No Word Processor or Office Suite? Microsoft Office too expensive for you?

Go Open Source!

Microsoft Windows PCs, unlike the various Linux distros, do not, generally, have any word processor, bar the little “Notepad”, included and you have to get the word processor, and other office applications, be this spreadsheet, or what-have-you, extra. The idea, obviously, is that, if you want proper word processing capability, and other office applications, you go and buy Microsoft's own product, namely Microsoft Office. Microsoft Office, however, is highly overpriced and even ordinary MS WORD costs far too much for what it is. So, what to do if there is a budget or no budget for such applications but you must have them. And let's face it, you do need at least a decent word processor aboard your PC. So what is the answer?

Go Open Source!

There is the best on in the stable, and it is FREE; free as in freedom and free as in free beer (as I have said already, mine is a Guinness), and that is Open Office. And while I highly recommend Open Office in general, at least Version 2.0.0, do read my piece on Open Office first here, here and here. Open Office 2.0.0 works perfect for me and I shall stick with that on both Windows and Ubuntu Linux (at least for the time being until I get the RAM upgraded on both PCs). The problem for anyone else out there is that Open Office version 2.0.0 is no longer available for download. It was included, however, in Open CD 3.1which also is NO LONGER available for download, I know that – but ICT Review is making this CD available to anyone who has a low-memory PC (256MB and below) on XP or other Windows versions.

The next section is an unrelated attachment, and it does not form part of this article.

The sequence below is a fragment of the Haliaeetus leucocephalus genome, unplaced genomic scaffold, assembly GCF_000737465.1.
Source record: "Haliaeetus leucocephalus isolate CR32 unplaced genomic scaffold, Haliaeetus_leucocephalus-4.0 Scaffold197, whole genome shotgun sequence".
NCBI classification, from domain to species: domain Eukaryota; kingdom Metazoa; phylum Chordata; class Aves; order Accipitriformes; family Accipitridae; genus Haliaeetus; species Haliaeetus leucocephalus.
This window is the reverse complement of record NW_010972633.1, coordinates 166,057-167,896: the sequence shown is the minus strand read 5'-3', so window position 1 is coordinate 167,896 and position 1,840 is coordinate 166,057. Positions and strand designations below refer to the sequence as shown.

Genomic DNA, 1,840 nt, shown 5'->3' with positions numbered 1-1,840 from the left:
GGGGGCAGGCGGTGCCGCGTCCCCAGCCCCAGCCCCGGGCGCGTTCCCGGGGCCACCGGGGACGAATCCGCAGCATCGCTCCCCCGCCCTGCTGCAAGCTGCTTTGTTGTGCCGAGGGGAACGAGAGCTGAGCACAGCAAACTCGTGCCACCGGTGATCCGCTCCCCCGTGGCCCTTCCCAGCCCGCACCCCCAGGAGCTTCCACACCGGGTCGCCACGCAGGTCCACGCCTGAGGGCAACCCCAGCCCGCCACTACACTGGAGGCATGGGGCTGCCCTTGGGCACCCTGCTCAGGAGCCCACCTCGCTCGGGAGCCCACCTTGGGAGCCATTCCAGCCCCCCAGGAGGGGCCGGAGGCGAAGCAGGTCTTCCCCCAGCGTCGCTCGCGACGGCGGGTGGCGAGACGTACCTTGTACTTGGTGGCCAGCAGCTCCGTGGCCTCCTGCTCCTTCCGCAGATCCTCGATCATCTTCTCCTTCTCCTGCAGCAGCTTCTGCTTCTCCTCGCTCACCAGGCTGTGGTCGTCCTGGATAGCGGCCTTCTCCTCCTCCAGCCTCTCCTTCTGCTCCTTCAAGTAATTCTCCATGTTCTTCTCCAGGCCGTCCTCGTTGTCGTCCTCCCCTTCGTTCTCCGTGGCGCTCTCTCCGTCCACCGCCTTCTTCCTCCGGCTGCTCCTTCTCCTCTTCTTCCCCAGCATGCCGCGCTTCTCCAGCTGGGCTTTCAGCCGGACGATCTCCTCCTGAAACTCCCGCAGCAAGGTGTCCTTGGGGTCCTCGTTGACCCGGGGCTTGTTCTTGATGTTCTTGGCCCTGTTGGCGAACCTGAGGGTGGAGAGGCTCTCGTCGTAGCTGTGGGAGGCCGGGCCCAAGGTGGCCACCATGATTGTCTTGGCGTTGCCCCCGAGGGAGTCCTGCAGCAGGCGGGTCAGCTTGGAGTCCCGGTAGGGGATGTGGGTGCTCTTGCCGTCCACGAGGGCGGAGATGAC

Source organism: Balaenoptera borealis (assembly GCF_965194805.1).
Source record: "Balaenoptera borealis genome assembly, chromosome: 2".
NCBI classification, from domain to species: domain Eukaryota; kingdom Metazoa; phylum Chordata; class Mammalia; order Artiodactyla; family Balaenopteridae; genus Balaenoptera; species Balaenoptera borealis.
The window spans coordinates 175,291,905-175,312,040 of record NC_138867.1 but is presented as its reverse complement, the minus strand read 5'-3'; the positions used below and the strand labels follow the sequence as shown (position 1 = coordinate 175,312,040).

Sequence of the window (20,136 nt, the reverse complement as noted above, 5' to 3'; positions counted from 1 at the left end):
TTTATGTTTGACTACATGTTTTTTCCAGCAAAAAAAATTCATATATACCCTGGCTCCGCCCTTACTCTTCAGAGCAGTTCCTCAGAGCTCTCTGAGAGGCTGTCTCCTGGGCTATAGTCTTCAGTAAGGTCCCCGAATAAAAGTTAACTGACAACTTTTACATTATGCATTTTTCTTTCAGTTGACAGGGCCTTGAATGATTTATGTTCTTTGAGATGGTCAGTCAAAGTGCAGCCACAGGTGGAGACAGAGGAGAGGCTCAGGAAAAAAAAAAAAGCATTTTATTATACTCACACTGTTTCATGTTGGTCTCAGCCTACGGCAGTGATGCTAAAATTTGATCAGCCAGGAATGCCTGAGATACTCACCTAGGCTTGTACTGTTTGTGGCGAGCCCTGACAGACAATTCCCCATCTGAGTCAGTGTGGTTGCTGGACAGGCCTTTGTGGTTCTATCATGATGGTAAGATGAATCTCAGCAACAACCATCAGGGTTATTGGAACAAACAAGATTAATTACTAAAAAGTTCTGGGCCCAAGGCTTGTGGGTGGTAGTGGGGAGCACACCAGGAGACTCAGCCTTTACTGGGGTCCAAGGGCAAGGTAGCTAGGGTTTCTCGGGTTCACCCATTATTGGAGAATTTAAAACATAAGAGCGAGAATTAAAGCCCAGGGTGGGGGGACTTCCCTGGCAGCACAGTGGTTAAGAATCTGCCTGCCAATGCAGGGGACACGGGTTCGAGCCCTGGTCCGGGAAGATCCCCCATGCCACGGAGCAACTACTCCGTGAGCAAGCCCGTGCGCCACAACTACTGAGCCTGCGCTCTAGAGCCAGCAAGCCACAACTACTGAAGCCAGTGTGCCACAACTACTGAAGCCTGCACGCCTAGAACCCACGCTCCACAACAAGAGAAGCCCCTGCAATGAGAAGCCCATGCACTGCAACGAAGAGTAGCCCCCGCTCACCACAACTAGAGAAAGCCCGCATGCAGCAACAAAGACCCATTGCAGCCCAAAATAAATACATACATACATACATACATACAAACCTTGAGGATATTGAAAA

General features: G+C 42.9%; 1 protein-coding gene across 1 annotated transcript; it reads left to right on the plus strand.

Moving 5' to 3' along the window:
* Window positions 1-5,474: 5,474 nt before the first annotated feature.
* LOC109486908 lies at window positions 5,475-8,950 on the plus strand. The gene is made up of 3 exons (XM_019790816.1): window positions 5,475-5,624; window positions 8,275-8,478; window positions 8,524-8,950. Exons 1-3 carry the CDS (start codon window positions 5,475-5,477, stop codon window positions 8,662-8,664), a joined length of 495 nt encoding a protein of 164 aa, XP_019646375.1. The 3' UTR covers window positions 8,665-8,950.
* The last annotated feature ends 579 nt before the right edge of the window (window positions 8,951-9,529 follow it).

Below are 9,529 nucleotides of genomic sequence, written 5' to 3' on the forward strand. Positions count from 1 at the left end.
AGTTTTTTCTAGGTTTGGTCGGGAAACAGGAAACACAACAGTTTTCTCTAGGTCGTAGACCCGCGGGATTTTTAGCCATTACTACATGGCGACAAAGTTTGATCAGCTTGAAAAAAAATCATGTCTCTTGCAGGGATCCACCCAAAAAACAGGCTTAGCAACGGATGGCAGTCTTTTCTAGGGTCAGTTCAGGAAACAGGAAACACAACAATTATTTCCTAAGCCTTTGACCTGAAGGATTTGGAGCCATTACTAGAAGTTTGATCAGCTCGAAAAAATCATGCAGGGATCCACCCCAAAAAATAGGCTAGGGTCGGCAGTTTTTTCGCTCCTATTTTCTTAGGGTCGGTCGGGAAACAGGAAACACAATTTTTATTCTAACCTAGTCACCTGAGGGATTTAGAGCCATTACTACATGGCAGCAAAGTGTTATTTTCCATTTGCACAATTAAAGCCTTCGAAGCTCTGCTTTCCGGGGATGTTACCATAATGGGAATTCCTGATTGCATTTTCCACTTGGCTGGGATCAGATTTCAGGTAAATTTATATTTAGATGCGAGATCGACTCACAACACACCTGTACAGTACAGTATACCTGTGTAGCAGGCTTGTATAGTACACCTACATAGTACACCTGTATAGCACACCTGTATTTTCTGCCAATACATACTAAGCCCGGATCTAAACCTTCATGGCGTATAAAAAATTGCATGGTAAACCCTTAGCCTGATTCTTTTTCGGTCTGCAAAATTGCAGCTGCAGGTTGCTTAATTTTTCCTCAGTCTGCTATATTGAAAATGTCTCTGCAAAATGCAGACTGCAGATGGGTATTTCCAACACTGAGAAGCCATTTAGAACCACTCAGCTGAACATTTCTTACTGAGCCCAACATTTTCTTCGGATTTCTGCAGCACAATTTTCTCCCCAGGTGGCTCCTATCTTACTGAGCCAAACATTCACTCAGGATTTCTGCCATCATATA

Star Office is a commercial open source office suite based on Open Office, and, like Open Office, comes from the stable of Sun Microsystems. This one, however, has to be bought rather than downloaded free. It is still only a fraction in cost of Microsoft Office, though.
Occasionally you can get a free fully featured and working download of this software which is a slightly older version made available via one or the other download source.

In addition to that there are a small variety of other office suites about that are based on Open Office and that are available for free download at times via various outlets.

The great thing about Open Office office suite is that all files can be saved as MS Office compatible ones and therefore interoperability is possible, to a degree.

Why do I say “to a degree”? Simply because until Open Document Standard is implemented throughout by Microsoft – something they seem rather very reluctant to do – it will always be interoperability to a degree only.

Some files created in Open Office, whether in writer or in other applications of Open Office, do not 100% display in the same way in MS Office programs, whether in WORD or elsewhere.

Even for the person who has used MS Office before switching to Open Office should not take too much of an effort, However, you have to realize that Open Office if not MS Office and some of the keyboard shortcuts, for instance, are different and also picture handling in Writer is different to MS WORD. Once you have gotten used to it, though, I am sure, you will enjoy using Open Office.

I use both system, e.g. I use WORD – could not afford the entire MS Office – on the Windows PC together with Open Office, but Open Office more than MS WORD, and I originally came from WORD. This is a WORD 2000 copy so you can tell how long I have had that one. It has gone through a number of PCs by now.

While there are some things were MS WORD maybe, just maybe, slightly superior, such as in the handling of photos/graphics in text and to the insertion of page numbers, for instance, the fact that it is open source and FREE compensates for that in the end, I am sure.

Also, the interface, that is to say, the tools bars don't looks as pretty in Open Office as the do in MS Office. Then again, is that that important? The important part, in my opinion, is that it works and that it certainly does.

© Michael Smith (Veshengro), December 2007

As indicated, copies of OPEN CD 3.1, which contains Open Office 2.0.0, can be had from ICT Review against a donation for the work of the Romani Institute.
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